The same color in two different contexts is not the same color. . . . This means that the identity of a color does not reside in the color itself but is established by relation.
Color is an experience of pure light, as insubstantial, unstable, fleeting, and changeable as a breath of air. Unanticipated color changes can be costly as well as disconcerting. There are real implications for vendors when a color that has sold well in the past loses its appeal when it is included as part of a new palette, or when companion products like wallpaper and fabric do not sell because their colors fail to coordinate when they are shown in a retail setting. Even grays, blacks, and whites will alter under the right set of conditions. The ability to anticipate the sometimes startling changes that take place in colors when they are arranged in different ways or placed in different settings, and to adjust for them as much as possible, is a critical skill for design professionals.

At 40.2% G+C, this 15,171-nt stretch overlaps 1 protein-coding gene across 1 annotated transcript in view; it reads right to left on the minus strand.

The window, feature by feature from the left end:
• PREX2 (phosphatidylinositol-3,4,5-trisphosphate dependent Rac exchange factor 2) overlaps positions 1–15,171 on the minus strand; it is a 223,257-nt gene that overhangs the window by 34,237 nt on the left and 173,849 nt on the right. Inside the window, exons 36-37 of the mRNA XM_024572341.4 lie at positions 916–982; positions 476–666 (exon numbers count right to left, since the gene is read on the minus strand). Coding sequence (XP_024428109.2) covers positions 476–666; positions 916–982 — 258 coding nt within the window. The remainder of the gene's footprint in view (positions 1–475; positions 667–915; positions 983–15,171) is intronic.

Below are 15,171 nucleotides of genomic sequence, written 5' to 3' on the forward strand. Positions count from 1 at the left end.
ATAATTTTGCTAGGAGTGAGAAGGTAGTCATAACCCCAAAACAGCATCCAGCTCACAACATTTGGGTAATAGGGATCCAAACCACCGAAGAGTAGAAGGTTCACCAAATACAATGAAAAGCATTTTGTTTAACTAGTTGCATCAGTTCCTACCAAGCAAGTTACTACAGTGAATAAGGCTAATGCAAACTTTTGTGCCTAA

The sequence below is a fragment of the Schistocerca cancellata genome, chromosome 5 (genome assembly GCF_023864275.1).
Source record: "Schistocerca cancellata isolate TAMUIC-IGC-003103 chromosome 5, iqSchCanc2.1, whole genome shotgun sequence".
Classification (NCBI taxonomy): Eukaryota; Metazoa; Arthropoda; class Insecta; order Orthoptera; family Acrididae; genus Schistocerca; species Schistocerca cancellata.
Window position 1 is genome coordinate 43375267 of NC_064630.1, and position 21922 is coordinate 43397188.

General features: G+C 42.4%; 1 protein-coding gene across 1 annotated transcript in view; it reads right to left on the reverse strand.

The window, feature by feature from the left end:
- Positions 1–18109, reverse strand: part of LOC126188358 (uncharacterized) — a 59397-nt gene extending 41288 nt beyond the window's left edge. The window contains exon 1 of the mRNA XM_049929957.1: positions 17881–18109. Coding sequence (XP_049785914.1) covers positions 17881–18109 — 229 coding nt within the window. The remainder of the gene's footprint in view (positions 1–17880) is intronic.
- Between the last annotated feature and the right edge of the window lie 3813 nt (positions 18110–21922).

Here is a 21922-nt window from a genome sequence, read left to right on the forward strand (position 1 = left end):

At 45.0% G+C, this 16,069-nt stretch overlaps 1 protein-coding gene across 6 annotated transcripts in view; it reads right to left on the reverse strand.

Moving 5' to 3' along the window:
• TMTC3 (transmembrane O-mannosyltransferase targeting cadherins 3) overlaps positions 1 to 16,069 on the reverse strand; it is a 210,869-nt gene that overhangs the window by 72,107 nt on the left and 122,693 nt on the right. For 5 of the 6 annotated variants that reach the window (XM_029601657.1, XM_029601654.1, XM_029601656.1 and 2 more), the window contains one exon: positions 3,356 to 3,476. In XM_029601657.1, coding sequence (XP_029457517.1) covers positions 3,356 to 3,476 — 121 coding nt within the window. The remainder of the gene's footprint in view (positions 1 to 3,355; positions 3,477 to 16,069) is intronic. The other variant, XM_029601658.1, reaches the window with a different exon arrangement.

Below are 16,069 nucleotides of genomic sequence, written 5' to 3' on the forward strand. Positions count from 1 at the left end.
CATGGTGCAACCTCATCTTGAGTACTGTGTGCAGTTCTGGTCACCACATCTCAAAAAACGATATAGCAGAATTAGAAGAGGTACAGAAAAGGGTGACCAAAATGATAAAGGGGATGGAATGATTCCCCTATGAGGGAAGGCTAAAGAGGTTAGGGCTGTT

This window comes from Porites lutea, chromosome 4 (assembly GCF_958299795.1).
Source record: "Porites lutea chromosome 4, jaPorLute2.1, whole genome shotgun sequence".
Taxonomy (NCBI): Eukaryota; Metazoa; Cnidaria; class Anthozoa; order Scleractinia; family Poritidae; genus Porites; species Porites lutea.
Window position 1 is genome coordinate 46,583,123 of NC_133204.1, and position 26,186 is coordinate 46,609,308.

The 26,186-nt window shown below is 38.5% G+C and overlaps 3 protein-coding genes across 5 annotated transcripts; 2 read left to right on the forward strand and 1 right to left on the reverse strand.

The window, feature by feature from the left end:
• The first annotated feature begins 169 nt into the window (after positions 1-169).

Apparent changes in colors take place for two very different reasons. The first lies in the relationship between objects and the lighting under which they are seen. Changes in general lighting ...